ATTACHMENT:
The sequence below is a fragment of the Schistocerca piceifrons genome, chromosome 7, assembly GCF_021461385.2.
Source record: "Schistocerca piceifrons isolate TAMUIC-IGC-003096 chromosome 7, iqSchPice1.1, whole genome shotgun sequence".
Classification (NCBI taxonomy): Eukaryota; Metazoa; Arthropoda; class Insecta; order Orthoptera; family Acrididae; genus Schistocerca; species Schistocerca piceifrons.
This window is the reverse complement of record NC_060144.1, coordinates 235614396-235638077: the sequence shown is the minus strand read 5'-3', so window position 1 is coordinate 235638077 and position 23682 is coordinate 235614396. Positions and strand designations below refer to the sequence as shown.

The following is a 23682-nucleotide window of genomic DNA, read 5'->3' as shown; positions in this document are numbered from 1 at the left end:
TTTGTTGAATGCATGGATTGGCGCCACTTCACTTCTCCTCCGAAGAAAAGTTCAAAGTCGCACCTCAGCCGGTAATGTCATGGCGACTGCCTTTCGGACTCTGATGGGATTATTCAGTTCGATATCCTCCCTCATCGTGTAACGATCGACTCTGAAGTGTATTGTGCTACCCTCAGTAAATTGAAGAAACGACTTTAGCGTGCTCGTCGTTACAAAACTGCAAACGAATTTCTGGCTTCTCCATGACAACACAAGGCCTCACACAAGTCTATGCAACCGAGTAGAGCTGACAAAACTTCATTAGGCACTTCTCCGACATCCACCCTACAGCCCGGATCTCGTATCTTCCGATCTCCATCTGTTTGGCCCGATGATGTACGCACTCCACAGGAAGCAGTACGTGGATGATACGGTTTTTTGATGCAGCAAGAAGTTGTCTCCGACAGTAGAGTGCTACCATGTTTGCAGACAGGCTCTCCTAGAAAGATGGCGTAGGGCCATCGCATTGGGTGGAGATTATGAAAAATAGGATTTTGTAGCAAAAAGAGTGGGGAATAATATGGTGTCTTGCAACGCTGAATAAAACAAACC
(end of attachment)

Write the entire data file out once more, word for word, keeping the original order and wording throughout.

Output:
The sequence below is a fragment of the Schistocerca piceifrons genome, chromosome 7, assembly GCF_021461385.2.
Source record: "Schistocerca piceifrons isolate TAMUIC-IGC-003096 chromosome 7, iqSchPice1.1, whole genome shotgun sequence".
Classification (NCBI taxonomy): Eukaryota; Metazoa; Arthropoda; class Insecta; order Orthoptera; family Acrididae; genus Schistocerca; species Schistocerca piceifrons.
This window is the reverse complement of record NC_060144.1, coordinates 235614396-235638077: the sequence shown is the minus strand read 5'-3', so window position 1 is coordinate 235638077 and position 23682 is coordinate 235614396. Positions and strand designations below refer to the sequence as shown.

The following is a 23682-nucleotide window of genomic DNA, read 5'->3' as shown; positions in this document are numbered from 1 at the left end:
TTTGTTGAATGCATGGATTGGCGCCACTTCACTTCTCCTCCGAAGAAAAGTTCAAAGTCGCACCTCAGCCGGTAATGTCATGGCGACTGCCTTTCGGACTCTGATGGGATTATTCAGTTCGATATCCTCCCTCATCGTGTAACGATCGACTCTGAAGTGTATTGTGCTACCCTCAGTAAATTGAAGAAACGACTTTAGCGTGCTCGTCGTTACAAAACTGCAAACGAATTTCTGGCTTCTCCATGACAACACAAGGCCTCACACAAGTCTATGCAACCGAGTAGAGCTGACAAAACTTCATTAGGCACTTCTCCGACATCCACCCTACAGCCCGGATCTCGTATCTTCCGATCTCCATCTGTTTGGCCCGATGATGTACGCACTCCACAGGAAGCAGTACGTGGATGATACGGTTTTTTGATGCAGCAAGAAGTTGTCTCCGACAGTAGAGTGCTACCATGTTTGCAGACAGGCTCTCCTAGAAAGATGGCGTAGGGCCATCGCATTGGGTGGAGATTATGAAAAATAGGATTTTGTAGCAAAAAGAGTGGGGAATAATATGGTGTCTTGCAACGCTGAATAAAACAAACC